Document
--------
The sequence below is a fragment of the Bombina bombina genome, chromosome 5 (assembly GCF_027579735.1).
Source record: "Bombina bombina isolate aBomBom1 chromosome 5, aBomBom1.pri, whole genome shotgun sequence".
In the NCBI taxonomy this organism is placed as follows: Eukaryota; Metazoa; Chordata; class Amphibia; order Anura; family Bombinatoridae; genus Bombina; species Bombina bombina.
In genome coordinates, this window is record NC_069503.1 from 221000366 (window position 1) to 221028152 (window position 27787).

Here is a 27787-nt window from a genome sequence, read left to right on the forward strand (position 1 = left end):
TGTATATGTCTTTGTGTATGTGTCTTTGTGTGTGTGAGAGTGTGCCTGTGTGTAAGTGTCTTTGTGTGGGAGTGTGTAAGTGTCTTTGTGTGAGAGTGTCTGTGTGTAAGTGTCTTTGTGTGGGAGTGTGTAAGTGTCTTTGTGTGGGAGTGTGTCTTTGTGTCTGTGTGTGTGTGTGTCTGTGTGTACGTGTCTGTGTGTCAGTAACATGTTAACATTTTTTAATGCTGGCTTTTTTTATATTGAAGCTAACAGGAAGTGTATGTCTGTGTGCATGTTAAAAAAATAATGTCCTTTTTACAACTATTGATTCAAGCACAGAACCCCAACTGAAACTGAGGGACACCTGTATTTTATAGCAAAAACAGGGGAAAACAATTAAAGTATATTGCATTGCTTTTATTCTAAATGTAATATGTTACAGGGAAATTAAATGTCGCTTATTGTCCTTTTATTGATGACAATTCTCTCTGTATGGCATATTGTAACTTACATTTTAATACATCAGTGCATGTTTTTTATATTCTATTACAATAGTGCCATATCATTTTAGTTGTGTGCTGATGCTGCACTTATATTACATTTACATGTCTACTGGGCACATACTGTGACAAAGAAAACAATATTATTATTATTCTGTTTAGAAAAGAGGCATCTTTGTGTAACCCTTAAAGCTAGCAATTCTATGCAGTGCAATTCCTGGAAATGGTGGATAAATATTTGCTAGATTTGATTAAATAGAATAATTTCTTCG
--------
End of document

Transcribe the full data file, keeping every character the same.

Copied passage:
The sequence below is a fragment of the Bombina bombina genome, chromosome 5 (assembly GCF_027579735.1).
Source record: "Bombina bombina isolate aBomBom1 chromosome 5, aBomBom1.pri, whole genome shotgun sequence".
In the NCBI taxonomy this organism is placed as follows: Eukaryota; Metazoa; Chordata; class Amphibia; order Anura; family Bombinatoridae; genus Bombina; species Bombina bombina.
In genome coordinates, this window is record NC_069503.1 from 221000366 (window position 1) to 221028152 (window position 27787).

Here is a 27787-nt window from a genome sequence, read left to right on the forward strand (position 1 = left end):
TGTATATGTCTTTGTGTATGTGTCTTTGTGTGTGTGAGAGTGTGCCTGTGTGTAAGTGTCTTTGTGTGGGAGTGTGTAAGTGTCTTTGTGTGAGAGTGTCTGTGTGTAAGTGTCTTTGTGTGGGAGTGTGTAAGTGTCTTTGTGTGGGAGTGTGTCTTTGTGTCTGTGTGTGTGTGTGTCTGTGTGTACGTGTCTGTGTGTCAGTAACATGTTAACATTTTTTAATGCTGGCTTTTTTTATATTGAAGCTAACAGGAAGTGTATGTCTGTGTGCATGTTAAAAAAATAATGTCCTTTTTACAACTATTGATTCAAGCACAGAACCCCAACTGAAACTGAGGGACACCTGTATTTTATAGCAAAAACAGGGGAAAACAATTAAAGTATATTGCATTGCTTTTATTCTAAATGTAATATGTTACAGGGAAATTAAATGTCGCTTATTGTCCTTTTATTGATGACAATTCTCTCTGTATGGCATATTGTAACTTACATTTTAATACATCAGTGCATGTTTTTTATATTCTATTACAATAGTGCCATATCATTTTAGTTGTGTGCTGATGCTGCACTTATATTACATTTACATGTCTACTGGGCACATACTGTGACAAAGAAAACAATATTATTATTATTCTGTTTAGAAAAGAGGCATCTTTGTGTAACCCTTAAAGCTAGCAATTCTATGCAGTGCAATTCCTGGAAATGGTGGATAAATATTTGCTAGATTTGATTAAATAGAATAATTTCTTCG